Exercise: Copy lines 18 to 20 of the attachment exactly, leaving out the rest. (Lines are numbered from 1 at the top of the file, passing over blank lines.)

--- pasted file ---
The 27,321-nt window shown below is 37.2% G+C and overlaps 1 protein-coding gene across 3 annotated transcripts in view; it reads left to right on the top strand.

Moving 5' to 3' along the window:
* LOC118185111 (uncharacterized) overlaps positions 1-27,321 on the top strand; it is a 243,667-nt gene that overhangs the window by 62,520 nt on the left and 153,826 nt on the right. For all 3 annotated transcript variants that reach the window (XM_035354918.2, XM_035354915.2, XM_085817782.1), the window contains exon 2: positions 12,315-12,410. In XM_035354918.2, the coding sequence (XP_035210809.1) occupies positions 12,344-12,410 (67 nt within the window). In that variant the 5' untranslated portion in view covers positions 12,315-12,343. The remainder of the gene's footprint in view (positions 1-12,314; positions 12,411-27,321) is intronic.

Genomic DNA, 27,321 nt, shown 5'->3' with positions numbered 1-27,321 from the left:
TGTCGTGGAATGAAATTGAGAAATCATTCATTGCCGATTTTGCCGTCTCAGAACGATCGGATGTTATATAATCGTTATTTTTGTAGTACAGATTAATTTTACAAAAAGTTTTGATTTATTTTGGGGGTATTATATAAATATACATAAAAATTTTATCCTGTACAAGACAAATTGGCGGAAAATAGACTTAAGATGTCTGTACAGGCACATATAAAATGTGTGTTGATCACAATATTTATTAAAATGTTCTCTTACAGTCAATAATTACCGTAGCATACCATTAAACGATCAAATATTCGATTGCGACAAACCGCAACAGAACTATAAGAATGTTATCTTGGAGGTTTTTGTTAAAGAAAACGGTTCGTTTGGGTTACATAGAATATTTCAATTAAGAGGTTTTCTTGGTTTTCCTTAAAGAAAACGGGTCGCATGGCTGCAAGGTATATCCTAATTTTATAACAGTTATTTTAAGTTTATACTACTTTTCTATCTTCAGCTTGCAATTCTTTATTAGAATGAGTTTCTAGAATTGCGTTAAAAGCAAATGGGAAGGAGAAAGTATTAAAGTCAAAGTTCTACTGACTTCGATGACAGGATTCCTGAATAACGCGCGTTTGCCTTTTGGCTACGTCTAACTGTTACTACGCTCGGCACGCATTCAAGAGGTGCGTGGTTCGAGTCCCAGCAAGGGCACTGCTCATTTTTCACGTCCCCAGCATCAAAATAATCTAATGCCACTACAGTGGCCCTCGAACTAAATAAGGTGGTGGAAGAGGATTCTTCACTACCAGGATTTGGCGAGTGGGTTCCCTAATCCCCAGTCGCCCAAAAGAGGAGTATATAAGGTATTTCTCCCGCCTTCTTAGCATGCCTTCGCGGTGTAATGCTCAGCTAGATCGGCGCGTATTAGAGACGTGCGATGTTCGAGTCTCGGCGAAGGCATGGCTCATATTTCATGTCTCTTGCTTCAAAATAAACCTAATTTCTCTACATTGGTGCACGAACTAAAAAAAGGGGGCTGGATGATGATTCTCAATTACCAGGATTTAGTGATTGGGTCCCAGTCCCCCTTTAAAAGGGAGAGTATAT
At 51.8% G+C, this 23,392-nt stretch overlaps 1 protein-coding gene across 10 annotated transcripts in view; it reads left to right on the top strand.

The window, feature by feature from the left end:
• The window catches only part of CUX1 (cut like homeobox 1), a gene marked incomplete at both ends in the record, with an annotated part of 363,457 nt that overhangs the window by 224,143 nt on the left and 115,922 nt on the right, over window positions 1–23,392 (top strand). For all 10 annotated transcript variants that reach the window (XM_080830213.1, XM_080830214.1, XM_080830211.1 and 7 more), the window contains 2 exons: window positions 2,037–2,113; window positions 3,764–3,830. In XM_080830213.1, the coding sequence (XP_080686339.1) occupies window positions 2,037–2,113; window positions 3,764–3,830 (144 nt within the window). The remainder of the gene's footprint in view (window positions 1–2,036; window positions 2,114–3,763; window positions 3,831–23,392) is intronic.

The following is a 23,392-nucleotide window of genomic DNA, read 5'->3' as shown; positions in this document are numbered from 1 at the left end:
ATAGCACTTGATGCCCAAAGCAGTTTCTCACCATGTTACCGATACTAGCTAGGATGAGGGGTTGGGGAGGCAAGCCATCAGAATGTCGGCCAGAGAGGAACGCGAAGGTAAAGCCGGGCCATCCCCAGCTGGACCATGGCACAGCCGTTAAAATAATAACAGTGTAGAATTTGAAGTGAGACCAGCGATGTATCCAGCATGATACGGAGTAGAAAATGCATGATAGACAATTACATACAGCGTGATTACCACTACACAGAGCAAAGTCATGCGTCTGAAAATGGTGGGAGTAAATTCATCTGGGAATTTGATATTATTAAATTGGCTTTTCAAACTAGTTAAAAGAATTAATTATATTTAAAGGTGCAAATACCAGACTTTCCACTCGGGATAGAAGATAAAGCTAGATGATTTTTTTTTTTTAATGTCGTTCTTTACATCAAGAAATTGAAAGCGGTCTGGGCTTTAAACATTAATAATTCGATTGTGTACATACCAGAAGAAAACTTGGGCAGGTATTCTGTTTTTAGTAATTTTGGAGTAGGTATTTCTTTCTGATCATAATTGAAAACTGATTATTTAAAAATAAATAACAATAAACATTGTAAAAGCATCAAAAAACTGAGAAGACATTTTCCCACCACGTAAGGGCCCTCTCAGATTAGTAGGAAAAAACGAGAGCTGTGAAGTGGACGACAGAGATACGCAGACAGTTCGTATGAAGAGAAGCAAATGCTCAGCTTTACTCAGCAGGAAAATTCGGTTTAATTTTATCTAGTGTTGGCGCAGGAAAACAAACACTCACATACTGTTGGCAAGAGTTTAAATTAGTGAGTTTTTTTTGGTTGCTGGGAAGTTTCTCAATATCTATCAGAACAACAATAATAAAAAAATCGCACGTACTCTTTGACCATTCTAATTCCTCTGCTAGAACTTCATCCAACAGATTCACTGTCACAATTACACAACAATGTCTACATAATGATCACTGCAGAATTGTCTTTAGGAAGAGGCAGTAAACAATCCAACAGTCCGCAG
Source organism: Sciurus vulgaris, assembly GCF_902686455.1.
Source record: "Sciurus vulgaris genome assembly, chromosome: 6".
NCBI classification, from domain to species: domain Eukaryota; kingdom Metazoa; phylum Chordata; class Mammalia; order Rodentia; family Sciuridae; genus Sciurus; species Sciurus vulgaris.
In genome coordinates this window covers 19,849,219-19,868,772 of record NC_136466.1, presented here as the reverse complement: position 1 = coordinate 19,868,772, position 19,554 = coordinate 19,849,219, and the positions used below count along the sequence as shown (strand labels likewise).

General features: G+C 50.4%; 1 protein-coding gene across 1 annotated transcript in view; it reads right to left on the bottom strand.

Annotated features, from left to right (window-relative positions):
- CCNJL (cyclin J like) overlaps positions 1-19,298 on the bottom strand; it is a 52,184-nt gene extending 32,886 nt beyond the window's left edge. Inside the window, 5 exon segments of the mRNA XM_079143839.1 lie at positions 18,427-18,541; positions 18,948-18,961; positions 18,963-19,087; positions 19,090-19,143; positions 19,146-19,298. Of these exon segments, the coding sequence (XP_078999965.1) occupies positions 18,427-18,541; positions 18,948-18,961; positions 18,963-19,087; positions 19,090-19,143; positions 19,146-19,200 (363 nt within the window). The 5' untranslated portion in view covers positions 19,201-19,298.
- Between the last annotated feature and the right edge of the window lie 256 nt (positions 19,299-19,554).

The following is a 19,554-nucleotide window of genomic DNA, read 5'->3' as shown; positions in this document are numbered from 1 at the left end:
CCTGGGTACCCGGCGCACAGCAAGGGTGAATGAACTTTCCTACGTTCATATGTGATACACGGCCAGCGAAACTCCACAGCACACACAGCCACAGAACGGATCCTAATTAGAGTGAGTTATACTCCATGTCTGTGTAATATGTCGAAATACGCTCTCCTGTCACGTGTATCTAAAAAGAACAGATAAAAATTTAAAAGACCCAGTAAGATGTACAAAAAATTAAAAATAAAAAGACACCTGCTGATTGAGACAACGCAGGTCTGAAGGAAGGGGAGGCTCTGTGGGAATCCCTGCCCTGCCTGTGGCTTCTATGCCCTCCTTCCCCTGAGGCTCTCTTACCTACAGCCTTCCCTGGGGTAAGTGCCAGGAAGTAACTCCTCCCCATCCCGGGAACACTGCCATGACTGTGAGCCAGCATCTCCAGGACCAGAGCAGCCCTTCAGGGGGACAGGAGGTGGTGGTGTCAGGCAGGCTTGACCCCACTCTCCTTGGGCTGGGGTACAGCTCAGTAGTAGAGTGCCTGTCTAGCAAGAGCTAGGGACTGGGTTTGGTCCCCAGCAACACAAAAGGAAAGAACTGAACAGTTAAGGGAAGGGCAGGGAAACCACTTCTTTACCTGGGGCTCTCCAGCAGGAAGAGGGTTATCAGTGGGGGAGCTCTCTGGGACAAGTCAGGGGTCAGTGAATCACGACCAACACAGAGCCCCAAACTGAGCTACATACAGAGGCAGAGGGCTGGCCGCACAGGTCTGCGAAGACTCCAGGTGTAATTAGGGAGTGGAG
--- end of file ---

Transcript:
- Between the last annotated feature and the right edge of the window lie 256 nt (positions 19,299-19,554).

The following is a 19,554-nucleotide window of genomic DNA, read 5'->3' as shown; positions in this document are numbered from 1 at the left end:
CCTGGGTACCCGGCGCACAGCAAGGGTGAATGAACTTTCCTACGTTCATATGTGATACACGGCCAGCGAAACTCCACAGCACACACAGCCACAGAACGGATCCTAATTAGAGTGAGTTATACTCCATGTCTGTGTAATATGTCGAAATACGCTCTCCTGTCACGTGTATCTAAAAAGAACAGATAAAAATTTAAAAGACCCAGTAAGATGTACAAAAAATTAAAAATAAAAAGACACCTGCTGATTGAGACAACGCAGGTCTGAAGGAAGGGGAGGCTCTGTGGGAATCCCTGCCCTGCCTGTGGCTTCTATGCCCTCCTTCCCCTGAGGCTCTCTTACCTACAGCCTTCCCTGGGGTAAGTGCCAGGAAGTAACTCCTCCCCATCCCGGGAACACTGCCATGACTGTGAGCCAGCATCTCCAGGACCAGAGCAGCCCTTCAGGGGGACAGGAGGTGGTGGTGTCAGGCAGGCTTGACCCCACTCTCCTTGGGCTGGGGTACAGCTCAGTAGTAGAGTGCCTGTCTAGCAAGAGCTAGGGACTGGGTTTGGTCCCCAGCAACACAAAAGGAAAGAACTGAACAGTTAAGGGAAGGGCAGGGAAACCACTTCTTTACCTGGGGCTCTCCAGCAGGAAGAGGGTTATCAGTGGGGGAGCTCTCTGGGACAAGTCAGGGGTCAGTGAATCACGACCAACACAGAGCCCCAAACTGAGCTACATACAGAGGCAGAGGGCTGGCCGCACAGGTCTGCGAAGACTCCAGGTGTAATTAGGGAGTGGAG